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Bigger, better equipped and built on a mixed-origin architecture (several components of the Civic can be found there), the HR-V number two still offers two drive modes: front-wheel drive or all-wheel drive. Traction is only offered in the LX livery. The other two, Sport and EX-L, have all-wheel drive as standard. The latter, of course, offers superior traction, increased safety, but doesn’t make the HR-V a vehicle capable of taking the key to the fields with impunity, as Honda’s images (see video) implicitly suggest. With limited ground clearance of 185.4mm (sports livery, otherwise 177.8mm) versus 220mm for a Subaru Crosstrek or 215mm for a Mitsubishi RVR.

The short overhangs and third side window elongate a silhouette that we know more collected, also unpolished. The front is reminiscent of the defunct CR-Z (some overheard passers-by saw a nose similar to that of Ford’s Escape instead) and at the rear a bulbous tailgate reminiscent of that of the Audi Q3.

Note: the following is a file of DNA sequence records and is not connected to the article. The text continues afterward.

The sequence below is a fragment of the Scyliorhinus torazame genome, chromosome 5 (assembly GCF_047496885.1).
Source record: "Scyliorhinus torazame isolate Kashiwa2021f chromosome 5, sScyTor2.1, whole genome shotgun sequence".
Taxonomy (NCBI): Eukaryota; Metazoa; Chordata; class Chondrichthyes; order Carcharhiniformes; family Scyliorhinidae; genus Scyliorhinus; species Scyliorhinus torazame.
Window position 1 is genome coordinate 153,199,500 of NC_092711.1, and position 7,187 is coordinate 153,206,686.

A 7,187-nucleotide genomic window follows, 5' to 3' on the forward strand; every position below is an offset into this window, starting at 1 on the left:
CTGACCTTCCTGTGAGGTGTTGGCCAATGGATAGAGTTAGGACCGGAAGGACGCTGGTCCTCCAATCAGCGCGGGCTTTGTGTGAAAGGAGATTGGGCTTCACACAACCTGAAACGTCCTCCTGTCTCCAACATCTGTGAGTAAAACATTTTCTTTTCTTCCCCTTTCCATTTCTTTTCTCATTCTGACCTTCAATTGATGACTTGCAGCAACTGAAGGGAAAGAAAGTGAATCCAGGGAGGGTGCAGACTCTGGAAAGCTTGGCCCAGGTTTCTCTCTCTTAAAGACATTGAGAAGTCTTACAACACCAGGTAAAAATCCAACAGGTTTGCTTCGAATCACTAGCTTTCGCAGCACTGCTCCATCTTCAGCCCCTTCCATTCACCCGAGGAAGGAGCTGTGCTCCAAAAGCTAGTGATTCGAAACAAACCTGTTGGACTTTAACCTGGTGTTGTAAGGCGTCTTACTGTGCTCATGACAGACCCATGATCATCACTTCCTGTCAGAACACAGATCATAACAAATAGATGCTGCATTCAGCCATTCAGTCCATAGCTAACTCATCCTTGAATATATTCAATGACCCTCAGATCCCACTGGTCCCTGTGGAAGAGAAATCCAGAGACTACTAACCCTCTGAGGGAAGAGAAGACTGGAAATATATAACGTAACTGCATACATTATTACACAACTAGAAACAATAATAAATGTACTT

A touch of CR-Z (or Escape, depending), a pinch of Q3; We know of less inspired cocktails, but this close relationship is not steeped in novelty. Born in the shadow of the Fit (the latter is no longer imported into our countries), this HR-V doesn’t seem to have fallen out of alignment with the rest of the Honda range at the moment.

The austere but chic interior design – taken to the extreme and made of quality materials that are pleasant to the touch, if not necessarily very homogeneous – will not confuse the regulars of the Japanese brand. As always, the lines are clean and the layout of the controls is cleverly considered ergonomics. In addition, there is the rational use of space and sophisticated storage space on board, which is still too rare in the industry. In addition to the style, the changes come from the seats, which have finally gained softness and support.

Correct the shot

Under the hood we are dealing with the 2-liter four-cylinder. For now, this is the only engine on offer. The hybrid version offered on the other side of the Atlantic (see our boxes) is not part of the journey.

This 2-liter is suitable for city driving, but it drags on the road. In the phases of acceleration, it sometimes causes an ugly clatter, which the soundproofing of the HR-V only inadequately masters. We’re also sorry for the consumption, which isn’t really exceptional in the category. For lack of esprit, despite efforts for the continuously variable box, this engine was later able to fall back on the more dynamic and flexible 1.5-liter supercharged turbocharger. But at what cost?